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The Maastricht Diplomat

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[AP] Italy presents witnesses at ICJ state immunity hearings

Italy took a more objective stance at the International Court of Justice (ICJ) Saturday morning, a move observers said could potentially shift the final verdict of the judges in a case over the jurisdictional immunity of the state. 

Italy presented two witnesses on Friday, an Italian civilian during World War II and a Greek lawyer. Those witnesses inclined the judges to diverge towards defending and agreeing with Germany.  

Both judges and the president of the ICJ considered Italy as too focused on emotional arguments, not presenting objective cases related to laws of immunity.The Italian civilian during World War II was said to be completely incompetent for answering any legal questions and furthering the final verdict of the case, an analyst reported. 

A judge also shared with Associated Press the efficiency of Germany in comparison to Italy, as they applied a more critical eye and extensive questions for cross-examination since the beginning of the Court proceedings. Germany presented Pr. Hazel Fox, professor of international law, and the President of the European Court of Human Rights, on Friday. The country continued along their path by selecting a jurisdictional immunity professor of international law and representative of the United Nations, Sompong Sucharitkul.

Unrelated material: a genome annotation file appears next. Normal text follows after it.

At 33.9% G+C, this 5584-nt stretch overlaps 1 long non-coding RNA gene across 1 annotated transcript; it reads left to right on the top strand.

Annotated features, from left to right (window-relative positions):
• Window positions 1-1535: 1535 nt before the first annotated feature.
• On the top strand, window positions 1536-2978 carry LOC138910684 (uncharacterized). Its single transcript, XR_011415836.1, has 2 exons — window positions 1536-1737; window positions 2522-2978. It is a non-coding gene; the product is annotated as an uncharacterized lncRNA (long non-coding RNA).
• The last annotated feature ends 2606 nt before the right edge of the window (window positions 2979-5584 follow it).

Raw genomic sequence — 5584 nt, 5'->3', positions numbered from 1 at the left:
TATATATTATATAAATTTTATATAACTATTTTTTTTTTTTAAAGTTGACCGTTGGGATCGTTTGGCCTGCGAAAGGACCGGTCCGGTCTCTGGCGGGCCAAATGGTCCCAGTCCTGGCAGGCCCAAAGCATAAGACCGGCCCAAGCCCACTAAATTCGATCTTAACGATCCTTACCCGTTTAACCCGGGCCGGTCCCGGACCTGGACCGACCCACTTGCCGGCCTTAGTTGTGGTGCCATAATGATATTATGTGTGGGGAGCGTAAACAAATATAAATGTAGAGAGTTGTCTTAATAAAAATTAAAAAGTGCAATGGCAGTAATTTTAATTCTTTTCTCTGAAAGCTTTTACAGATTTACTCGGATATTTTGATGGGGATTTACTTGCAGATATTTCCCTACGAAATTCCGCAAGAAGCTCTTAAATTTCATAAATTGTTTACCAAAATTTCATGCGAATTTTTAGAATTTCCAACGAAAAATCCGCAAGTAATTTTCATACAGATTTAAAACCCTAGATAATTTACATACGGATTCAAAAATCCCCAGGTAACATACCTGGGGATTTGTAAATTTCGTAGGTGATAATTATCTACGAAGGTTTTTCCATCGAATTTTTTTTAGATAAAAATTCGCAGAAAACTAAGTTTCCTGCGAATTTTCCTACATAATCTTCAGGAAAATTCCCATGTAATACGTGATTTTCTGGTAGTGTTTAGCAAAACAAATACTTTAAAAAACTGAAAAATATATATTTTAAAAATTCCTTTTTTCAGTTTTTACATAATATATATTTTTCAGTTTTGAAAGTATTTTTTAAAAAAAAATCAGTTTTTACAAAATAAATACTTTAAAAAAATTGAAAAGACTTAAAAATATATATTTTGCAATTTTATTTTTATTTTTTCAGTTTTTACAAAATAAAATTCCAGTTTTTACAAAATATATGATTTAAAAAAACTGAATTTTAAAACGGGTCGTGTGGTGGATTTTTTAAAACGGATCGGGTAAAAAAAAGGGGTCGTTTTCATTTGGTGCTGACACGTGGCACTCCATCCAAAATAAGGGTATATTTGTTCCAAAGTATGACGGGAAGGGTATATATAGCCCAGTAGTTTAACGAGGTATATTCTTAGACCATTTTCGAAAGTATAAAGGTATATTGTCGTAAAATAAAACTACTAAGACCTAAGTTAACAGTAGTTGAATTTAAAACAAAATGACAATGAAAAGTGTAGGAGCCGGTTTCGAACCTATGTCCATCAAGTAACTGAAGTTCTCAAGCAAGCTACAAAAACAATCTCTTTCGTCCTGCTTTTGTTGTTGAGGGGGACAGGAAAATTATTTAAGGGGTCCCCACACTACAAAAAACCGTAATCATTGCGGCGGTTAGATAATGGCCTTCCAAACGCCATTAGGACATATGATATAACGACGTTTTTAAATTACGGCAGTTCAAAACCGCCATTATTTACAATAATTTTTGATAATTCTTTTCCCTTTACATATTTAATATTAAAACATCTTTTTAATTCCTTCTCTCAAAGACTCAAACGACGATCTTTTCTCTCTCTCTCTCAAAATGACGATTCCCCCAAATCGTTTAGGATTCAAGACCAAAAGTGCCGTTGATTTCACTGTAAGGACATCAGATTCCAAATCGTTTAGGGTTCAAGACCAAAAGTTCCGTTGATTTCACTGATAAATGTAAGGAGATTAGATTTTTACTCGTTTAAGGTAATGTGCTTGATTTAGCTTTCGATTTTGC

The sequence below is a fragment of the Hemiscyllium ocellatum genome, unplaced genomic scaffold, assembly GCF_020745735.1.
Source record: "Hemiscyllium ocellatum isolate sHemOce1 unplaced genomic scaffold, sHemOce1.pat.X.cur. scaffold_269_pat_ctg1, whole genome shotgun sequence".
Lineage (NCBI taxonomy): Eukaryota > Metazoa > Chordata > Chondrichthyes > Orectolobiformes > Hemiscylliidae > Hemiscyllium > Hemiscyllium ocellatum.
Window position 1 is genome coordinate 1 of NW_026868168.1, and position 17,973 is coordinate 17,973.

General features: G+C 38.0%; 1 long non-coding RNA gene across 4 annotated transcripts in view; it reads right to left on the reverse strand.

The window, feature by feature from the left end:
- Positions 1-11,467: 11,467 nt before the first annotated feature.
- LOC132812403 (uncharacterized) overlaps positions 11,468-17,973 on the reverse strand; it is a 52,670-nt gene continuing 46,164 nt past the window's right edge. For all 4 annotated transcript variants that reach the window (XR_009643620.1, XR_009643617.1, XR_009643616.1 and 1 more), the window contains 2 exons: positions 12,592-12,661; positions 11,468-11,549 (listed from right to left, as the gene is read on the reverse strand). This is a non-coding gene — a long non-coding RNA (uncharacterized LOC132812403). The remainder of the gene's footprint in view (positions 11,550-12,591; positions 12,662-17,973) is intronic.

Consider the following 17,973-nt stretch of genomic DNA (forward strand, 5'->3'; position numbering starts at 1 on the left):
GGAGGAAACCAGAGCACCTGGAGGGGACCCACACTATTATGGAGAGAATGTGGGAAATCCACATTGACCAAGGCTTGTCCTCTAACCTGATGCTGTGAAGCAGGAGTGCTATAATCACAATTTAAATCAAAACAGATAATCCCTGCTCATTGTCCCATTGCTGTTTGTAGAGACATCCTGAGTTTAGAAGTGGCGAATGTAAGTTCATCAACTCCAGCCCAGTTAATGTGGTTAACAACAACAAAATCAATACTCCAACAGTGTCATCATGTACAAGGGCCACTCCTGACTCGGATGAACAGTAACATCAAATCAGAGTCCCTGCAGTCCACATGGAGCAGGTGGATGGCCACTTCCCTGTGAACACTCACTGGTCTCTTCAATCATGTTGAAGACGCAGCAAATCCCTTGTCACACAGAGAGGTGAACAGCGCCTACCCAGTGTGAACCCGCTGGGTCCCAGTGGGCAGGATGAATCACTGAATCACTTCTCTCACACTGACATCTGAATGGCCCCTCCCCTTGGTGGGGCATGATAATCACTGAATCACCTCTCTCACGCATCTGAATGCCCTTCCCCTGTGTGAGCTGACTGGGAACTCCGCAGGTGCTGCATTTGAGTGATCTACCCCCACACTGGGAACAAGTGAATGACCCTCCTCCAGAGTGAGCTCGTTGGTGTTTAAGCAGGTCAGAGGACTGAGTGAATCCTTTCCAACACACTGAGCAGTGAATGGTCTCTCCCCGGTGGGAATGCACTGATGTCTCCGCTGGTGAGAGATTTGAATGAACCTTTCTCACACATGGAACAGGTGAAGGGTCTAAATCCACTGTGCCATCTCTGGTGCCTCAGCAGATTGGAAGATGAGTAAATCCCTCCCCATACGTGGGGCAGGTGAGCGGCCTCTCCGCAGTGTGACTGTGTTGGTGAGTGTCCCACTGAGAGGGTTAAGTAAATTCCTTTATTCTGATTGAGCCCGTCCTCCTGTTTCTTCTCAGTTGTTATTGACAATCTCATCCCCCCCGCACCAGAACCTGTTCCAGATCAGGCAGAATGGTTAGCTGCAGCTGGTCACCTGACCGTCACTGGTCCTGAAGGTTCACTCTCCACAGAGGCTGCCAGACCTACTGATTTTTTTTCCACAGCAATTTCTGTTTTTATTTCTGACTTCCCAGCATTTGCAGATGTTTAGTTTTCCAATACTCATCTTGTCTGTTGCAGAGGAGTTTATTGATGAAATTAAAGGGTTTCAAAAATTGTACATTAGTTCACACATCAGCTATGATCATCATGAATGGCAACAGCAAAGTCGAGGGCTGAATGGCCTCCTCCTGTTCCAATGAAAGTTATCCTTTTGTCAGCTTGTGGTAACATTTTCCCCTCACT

After today's witness presented by Germany, Italy presented a professor in International Law coming from Amsterdam, Rosanne Van Alebeek, showing a more objective stance. 

A judge privately shared their sudden excitement for the case, stating the case became interesting as both witnesses for Germany and Italy contradicted each other, initiating further debate. 

Some judges still appeared skeptical as to the relevance of the witness, considering the professor countered their own arguments.

Sucharitkul shared his concern over Italy's last witness, Rosanne Van Alebeek, exposing the lack of accuracy between her statement and her life-long previous academic research on state immunity and jus cogens. Analysts emitted the option that Italy's lack of objectivity may not be the only hold back for winning the case. 

EuroMUN Committee: International Court of Justice (ICJ)


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